According to an annual candidate experience survey conducted by The Talent Board, 53% of candidates don’t receive any feedback after the initial screening and interviewing stage. 69.7% received no additional feedback after being rejected from an opportunity. It’s not legally required in any way to provide feedback to all candidates, but companies who do so see a marked improvement not only in the candidate experience but also in their reputation long term.
Understanding the importance of following up with candidates and how to improve the reply rate will be a top priority in your hiring process. Using messages that work will enhance your hiring brand and attract top talent.
How Important Is It to Follow Up with Candidates?
Following up with candidates isn’t just about making job offers. There are reasons it’s important even when you’re letting someone know they didn’t get the job. This 2018 deep dive by Glass Door published on Fast Company provides a lot of great information about the importance of following up. Here, they go into details such as:
- It provides closure for candidates rather than leave them hanging.
- It demonstrates that your company has respect for their time.
- It can improve your employer brand and reputation.
It also allows you to maintain relationships with potential candidates who, while they may not have been a fit for the current position, could do well with the company in the future. And job applicants talk, so you want them to say positive things about candidate experience. Follow-up is a critical factor in that process.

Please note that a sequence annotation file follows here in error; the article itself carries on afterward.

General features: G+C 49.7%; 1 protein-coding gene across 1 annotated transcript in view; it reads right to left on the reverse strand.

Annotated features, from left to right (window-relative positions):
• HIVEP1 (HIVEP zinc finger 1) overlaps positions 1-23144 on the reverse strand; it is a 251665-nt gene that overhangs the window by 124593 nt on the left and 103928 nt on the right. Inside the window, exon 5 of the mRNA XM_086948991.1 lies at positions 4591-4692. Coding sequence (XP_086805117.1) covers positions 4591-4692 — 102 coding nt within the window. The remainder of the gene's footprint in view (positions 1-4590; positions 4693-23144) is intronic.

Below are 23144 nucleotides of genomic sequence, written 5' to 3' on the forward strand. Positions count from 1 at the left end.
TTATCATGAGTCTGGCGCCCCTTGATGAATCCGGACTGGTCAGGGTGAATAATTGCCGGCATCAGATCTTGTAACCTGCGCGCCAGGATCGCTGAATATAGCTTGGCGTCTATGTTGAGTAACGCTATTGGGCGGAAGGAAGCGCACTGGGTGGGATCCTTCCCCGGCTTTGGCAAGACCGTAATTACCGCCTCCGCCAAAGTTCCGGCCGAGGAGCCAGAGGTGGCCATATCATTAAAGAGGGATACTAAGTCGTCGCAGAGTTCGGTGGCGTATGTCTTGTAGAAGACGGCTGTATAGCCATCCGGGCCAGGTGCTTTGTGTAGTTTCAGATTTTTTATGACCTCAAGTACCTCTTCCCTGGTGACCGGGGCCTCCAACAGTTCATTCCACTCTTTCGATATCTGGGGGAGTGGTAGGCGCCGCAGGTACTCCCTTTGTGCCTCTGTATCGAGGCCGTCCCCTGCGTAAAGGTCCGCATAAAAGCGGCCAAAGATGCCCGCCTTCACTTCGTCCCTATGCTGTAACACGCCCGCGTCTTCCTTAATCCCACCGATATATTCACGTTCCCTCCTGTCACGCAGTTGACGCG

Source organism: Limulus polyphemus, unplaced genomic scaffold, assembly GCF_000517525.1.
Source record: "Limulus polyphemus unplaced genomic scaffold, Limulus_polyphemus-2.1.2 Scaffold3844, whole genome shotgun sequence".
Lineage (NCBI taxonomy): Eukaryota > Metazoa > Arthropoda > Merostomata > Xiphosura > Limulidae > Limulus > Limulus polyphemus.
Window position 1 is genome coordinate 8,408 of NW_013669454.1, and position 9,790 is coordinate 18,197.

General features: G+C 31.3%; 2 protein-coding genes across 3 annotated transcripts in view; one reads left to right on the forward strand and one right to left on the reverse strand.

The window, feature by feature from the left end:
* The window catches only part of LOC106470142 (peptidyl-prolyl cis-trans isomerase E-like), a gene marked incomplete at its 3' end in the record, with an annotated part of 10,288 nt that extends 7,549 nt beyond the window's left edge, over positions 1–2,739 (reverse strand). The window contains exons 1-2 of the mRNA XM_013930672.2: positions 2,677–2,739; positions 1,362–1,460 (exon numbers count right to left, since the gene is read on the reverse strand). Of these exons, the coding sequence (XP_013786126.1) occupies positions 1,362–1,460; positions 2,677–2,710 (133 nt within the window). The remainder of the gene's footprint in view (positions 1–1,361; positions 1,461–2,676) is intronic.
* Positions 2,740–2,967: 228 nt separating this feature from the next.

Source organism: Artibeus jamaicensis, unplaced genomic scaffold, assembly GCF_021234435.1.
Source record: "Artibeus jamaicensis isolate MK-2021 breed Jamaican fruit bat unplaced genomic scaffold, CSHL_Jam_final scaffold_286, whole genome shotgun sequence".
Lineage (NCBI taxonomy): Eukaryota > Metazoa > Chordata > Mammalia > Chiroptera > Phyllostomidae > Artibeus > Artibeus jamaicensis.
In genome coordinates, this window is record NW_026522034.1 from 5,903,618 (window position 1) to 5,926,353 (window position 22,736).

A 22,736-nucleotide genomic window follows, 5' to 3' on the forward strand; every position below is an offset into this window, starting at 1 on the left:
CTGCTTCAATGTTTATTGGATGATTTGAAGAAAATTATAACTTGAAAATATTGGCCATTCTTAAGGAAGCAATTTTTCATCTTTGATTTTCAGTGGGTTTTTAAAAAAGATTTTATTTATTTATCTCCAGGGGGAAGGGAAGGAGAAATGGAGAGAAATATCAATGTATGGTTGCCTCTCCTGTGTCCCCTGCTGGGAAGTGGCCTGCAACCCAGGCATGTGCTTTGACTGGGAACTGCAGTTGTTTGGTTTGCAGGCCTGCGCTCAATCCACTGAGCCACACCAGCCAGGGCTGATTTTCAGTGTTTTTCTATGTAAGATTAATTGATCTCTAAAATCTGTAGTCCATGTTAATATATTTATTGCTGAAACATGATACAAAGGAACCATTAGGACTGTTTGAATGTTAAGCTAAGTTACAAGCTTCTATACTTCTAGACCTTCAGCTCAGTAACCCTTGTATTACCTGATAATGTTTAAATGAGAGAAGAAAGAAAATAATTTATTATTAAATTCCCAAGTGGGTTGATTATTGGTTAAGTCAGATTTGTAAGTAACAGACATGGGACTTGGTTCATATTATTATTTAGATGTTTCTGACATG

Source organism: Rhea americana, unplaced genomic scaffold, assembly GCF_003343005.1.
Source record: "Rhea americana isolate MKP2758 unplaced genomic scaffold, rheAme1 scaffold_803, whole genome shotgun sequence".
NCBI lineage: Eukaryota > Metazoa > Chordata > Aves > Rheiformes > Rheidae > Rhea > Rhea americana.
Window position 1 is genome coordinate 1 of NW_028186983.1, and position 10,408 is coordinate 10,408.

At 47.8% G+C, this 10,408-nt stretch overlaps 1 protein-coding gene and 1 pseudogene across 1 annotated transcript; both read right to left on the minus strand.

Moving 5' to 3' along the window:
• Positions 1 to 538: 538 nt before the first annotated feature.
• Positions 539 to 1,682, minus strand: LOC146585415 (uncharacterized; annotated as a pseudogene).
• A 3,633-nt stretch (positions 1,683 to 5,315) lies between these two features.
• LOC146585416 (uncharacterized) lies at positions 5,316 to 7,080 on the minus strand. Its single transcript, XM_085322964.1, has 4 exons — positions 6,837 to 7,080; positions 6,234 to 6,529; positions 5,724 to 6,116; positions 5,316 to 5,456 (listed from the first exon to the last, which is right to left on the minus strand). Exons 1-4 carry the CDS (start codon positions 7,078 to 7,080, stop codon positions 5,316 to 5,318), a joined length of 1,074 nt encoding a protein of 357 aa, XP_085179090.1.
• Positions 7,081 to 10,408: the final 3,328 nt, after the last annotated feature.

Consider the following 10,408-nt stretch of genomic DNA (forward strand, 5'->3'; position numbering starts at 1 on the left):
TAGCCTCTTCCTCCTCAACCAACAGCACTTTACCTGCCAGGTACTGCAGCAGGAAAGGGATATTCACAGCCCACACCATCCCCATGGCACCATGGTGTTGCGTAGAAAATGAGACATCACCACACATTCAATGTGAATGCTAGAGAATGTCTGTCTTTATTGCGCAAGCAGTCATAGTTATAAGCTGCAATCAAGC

Interestingly, a survey of EU and UK employers indicated that it’s expected for candidates to follow up after an interview. Still, there is little to show why employers should offer the same courtesy. Just as you want your candidate to research your company, you should research them before an interview. And as you would hope a candidate would send a thank you email after an interview, it’s just as important to let them know where they are in the process. Leaving them drifting in space or falling into a black hole will only decrease the trust in your employer brand.
How to Follow Up with Candidates and Improve Response Rates
To better understand exactly how to follow up with candidates, you want to look at the whole picture. Here are a few components for how to improve reply rates when crafting your message at each step along the way.
Personalize the Message
Candidates don’t like form letters. They provide little to no substantive details to help a job seeker learn about the process or what they could do differently in the future. For candidates in the early stages, a personally addressed automated message will be acceptable. For candidates who have made it to the interview stage but did not get the job, follow up individually.
Use Their Name
Always use their name in the greeting. More importantly, always make sure to spell their name correctly. There are countless women named “Laura” who have received emails addressed to “Laurie.” This step is especially true if the name is not familiar. Check it against their resume or application before typing.
Emails should be short and to the point. Don’t pepper it with too much additional information. For example, don’t cut and paste the entire job description; save some details to discuss when you talk with them. Whatever the message is, get to it quickly and make sure the information is easy to understand.
Your messaging also needs to be consistent. This means it has to be consistent with your brand and the overall tone you want your communications to have. It also means that you need to be consistent with the kinds of answers you give candidates so nothing can be misconstrued.